II. By way of warning and instruction I observe that the sentiments and spirit of my text are illustrated: (1) By the case of those who put riches in the place of God; (2) by those who live for fame—for the favour, not of God, but of men; (3) by those who seek their happiness in the pleasures of sin.
T. Guthrie, Family Treasury, Sept. 1861, p. 129 (see also The Way to Life, p. 20).
References: Hosea 8:7.—Spurgeon, My Sermon Notes: Ecclesiastes to Malachi, p. 312. Hosea 8:12.—Ibid., Sermons, vol. i., No. 15; J. Hiles Hitchens, Christian World Pulpit, vol. xvii., p. 133; J. Irons, Thursday Penny Pulpit, vol. xvi., p. 353.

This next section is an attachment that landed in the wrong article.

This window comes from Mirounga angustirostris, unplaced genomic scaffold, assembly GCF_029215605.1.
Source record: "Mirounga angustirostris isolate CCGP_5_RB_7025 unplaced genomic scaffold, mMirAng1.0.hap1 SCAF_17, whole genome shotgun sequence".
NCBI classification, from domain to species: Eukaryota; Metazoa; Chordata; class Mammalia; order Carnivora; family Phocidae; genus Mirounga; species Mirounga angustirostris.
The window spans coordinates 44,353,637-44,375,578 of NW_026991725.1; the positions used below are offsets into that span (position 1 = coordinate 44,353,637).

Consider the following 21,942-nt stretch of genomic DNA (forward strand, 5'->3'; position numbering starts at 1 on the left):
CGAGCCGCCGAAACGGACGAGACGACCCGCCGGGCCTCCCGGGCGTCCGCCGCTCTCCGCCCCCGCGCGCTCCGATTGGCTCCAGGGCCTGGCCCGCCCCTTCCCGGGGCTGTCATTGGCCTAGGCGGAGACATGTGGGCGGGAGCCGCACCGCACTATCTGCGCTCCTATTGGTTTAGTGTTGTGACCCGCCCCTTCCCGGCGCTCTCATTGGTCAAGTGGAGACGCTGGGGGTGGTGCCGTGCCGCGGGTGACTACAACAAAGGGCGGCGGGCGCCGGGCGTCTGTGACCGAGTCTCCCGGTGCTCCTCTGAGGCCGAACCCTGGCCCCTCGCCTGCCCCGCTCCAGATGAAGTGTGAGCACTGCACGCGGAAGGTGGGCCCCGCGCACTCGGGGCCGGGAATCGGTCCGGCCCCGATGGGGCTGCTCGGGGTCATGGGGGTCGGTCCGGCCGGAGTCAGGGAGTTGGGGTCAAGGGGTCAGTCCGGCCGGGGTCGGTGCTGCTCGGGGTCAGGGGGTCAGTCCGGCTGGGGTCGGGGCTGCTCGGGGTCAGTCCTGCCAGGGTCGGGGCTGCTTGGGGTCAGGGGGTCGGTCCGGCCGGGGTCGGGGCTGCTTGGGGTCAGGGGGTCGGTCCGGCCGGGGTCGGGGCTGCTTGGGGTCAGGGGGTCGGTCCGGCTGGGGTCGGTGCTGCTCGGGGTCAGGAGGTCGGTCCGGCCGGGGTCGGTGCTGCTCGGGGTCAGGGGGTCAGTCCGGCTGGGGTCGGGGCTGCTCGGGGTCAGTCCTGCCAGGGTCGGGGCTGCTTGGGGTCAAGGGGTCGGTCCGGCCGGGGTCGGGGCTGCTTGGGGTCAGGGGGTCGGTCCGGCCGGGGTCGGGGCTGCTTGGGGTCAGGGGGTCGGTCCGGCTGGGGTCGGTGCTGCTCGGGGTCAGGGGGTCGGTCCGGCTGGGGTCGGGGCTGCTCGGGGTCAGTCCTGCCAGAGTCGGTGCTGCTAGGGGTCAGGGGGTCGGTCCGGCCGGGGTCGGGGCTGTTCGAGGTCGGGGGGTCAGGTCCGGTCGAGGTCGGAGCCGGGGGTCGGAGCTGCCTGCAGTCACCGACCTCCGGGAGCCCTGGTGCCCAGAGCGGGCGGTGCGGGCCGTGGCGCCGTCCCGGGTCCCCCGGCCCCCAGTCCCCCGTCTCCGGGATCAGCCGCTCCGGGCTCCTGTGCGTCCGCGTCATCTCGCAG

Hosea 8:14I. Consider the statements of the text in their primary reference to Israel and Judah, showing their application in spirit to ourselves. (1) Those whom God originally called to be one, whom He consolidated into a Church, making them His family and people, are now two; they are split and divided into contending factions. (2) Notice the different conduct by which the two parties in the text were distinguished. Israel builds temples. Judah multiplies fenced cities. Israel fell from and corrupted the primitive institutions of Divine worship. Judah put her trust, not in what God had promised to do for her, but in herself. The people had the form of godliness without the power. While they approached God with their lips, their hearts were far from Him; they bowed in His temple, but they trusted in themselves. (3) The conduct of Israel and Judah, though so different, was alike bad; in each case it proceeded from the same sinful source; against both the judgments of God were equally denounced.